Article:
Even on the most conservative estimates, 55 million service personnel and civilians died in the two world wars of the 20th century.
Reflecting on tragedy on such a scale, it might be considered unseemly to link mass suffering of the past to the economic well-being of the present. The French daily newspaper Le Figaro used the phrase "the incredible craze for memorial sites" to sum up the powerful role of this branch of war tourism.
But the Commonwealth War Graves Commission (CWGC), formed before the First World War ended to ensure the final resting places of military dead would never be forgotten, takes an entirely positive view.
It sees the encouragement of visits to the cemeteries of the fallen, the sites where they fought and the museums commemorating them as the surest way of reminding the world of the human cost of conflict.
Similar thoughts inspire equivalent bodies from other countries, and from the losing as well as winning sides of war. The United States has the American Battle Monuments Commission; many Germans honour their dead through the work of the Volksbund Deutsche Kriegsgräberfürsorge - the German War Graves Commission.
"Only by doing what we can to see that these places are visited can we keep the memory of the sacrifice, and the names, alive for future generations," says Peter Francis, spokesman for the CWGC, which looks after the graves of 1.7 million British, Canadian, New Zealand, South African and Indian soldiers at 23,000 sites in 153 countries.
Mr Francis remembers standing in awe as a 13-year-old at the Tyne Cot war cemetery in the Flanders region of Belgium, honouring those who died in the area around the town of Ypres in the First World War.
But it is no longer enough to provide the graveyards and ensure they are kept in good order.
"Modern visitors are more sophisticated," says Mr Francis. They expect travel, accommodation and other services to be available and smoothly organised, he says, and want more from the experience of visiting a cemetery than the opportunity to inspect well-tended graves.
Without breaching its annual budget, currently £60 million (Dh335.15m) contributed by the six component Commonwealth nations with the United Kingdom paying the lion's share, the commission has embarked on a major programme of adding interpretative facilities at 500 of its sites. Full information explaining what the soldiers who died were doing at each location, and why, is accompanied by smartphone technology giving access to the personal stories of some of the individuals.
The programme of installation is moving steadily towards the target of completion by 2016, when another important centenary occurs. The Battle of the Somme, regarded as one of history's bloodiest engagements, was fought by the soldiers of the British and French armies against German forces between July and November 1916. More than a million men from both sides were killed or wounded.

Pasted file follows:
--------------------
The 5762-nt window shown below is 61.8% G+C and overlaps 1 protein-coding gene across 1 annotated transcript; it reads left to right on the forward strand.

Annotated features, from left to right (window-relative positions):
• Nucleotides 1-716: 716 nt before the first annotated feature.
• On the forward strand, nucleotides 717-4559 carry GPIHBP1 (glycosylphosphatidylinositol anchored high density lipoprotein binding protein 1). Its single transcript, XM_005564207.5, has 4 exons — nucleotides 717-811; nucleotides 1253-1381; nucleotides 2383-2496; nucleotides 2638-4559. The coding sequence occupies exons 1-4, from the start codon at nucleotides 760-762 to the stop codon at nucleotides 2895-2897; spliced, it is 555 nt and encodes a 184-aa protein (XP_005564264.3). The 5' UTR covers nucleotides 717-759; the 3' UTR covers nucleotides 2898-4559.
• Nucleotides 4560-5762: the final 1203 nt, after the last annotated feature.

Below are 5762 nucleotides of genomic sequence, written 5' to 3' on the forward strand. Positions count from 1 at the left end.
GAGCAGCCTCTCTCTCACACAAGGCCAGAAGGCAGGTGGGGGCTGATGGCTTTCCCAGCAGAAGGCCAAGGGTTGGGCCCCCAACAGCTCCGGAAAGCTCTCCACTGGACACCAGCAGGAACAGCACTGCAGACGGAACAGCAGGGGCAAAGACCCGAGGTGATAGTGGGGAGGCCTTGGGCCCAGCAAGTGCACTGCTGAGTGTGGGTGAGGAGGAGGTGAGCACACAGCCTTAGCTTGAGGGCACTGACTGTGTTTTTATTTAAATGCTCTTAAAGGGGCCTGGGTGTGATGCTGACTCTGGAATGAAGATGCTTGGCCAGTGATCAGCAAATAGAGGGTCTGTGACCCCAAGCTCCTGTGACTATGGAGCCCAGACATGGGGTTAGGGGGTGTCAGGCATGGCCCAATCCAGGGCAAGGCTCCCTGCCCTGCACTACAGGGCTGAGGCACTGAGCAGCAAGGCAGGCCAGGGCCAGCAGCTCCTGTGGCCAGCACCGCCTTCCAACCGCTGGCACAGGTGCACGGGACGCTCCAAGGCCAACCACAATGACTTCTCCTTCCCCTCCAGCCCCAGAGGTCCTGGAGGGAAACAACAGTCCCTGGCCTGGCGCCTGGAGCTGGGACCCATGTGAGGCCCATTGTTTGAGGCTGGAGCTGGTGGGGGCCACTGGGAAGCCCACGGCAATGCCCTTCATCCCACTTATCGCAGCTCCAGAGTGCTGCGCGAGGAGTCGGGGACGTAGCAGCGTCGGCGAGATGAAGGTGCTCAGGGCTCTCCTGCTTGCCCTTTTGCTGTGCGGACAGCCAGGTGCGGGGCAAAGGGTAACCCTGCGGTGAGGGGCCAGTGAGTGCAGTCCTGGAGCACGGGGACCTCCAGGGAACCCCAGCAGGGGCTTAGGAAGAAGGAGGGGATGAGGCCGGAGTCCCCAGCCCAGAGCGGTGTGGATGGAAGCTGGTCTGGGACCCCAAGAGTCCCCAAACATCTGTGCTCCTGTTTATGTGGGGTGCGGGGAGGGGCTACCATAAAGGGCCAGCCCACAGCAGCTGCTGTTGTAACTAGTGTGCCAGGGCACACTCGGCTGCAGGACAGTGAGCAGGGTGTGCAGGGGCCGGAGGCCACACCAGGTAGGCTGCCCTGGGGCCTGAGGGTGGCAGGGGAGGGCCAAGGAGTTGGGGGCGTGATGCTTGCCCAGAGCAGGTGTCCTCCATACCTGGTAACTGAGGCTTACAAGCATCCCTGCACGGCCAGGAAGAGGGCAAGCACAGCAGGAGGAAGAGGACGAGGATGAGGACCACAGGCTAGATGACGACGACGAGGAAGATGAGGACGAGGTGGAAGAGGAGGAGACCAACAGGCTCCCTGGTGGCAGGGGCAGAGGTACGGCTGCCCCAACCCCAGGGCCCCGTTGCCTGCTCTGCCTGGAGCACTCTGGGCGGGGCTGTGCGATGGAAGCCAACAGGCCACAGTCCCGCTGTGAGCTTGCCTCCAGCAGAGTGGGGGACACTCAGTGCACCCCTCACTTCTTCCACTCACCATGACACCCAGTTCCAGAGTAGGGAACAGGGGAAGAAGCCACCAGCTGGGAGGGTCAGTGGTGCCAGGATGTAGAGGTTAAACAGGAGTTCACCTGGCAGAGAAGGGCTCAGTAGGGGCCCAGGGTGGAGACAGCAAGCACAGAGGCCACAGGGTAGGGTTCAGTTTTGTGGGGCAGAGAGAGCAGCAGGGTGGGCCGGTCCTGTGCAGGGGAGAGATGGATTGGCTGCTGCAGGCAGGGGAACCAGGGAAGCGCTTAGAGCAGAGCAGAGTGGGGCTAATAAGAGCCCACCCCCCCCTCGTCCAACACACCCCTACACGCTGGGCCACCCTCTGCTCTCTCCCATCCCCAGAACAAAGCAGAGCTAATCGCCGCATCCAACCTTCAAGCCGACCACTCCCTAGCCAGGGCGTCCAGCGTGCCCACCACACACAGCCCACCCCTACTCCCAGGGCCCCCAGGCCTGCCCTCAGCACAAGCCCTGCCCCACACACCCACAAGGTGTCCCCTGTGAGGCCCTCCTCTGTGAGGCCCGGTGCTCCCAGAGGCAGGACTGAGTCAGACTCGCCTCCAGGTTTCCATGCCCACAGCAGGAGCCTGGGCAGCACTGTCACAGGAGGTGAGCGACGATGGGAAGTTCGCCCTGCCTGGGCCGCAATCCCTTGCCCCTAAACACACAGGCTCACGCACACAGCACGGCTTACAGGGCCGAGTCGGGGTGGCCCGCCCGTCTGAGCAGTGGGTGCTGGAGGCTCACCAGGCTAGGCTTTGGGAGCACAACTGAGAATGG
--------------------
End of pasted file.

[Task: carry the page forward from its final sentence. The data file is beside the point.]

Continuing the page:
Almost 100 years later, the battlefields of France and Belgium continue to yield human and material relics of the fighting.
Farmers ploughing fields and locals and visitors wandering in the countryside stumble on the remains of an average of 16 casualties each year and unexploded ordnance is occasionally located by French and Belgian army units. Battlefield tours form a big part of the tourist services provided in such areas as the Somme.
The commission has also squeezed four years' maintenance work into 18 months to ensure people visiting its sites during next year's milestone commemorations do not see scaffolding and other eyesores indicating unfinished work.
It is a far cry from the rudimentary way in which military memorials were once run. The Thiépval Memorial to the Missing of the Somme, in northern France, which also remembers the Anglo-French element of one of history's most momentous battles, has a state-of-the-art visitors' centre with illustrated narrative, film screenings and computers storing information on the British and Commonwealth dead in both world wars.
But before the centre opened in 2004, the memorial had little beyond remembrance to offer.
"There was nothing to explain what happened in 1916. There wasn't even a lavatory," Sir Frank Sanderson, a Royal British Legion branch chairman who set up the charity to finance the improvements, said at the time.
The growing interest in visiting such locations as Thiépval or the D-Day beaches of Normandy suggests that as well as preserving and explaining history to successive generations, the network of memorials is generating much-needed benefits to the economies of regions where so many people fought and died.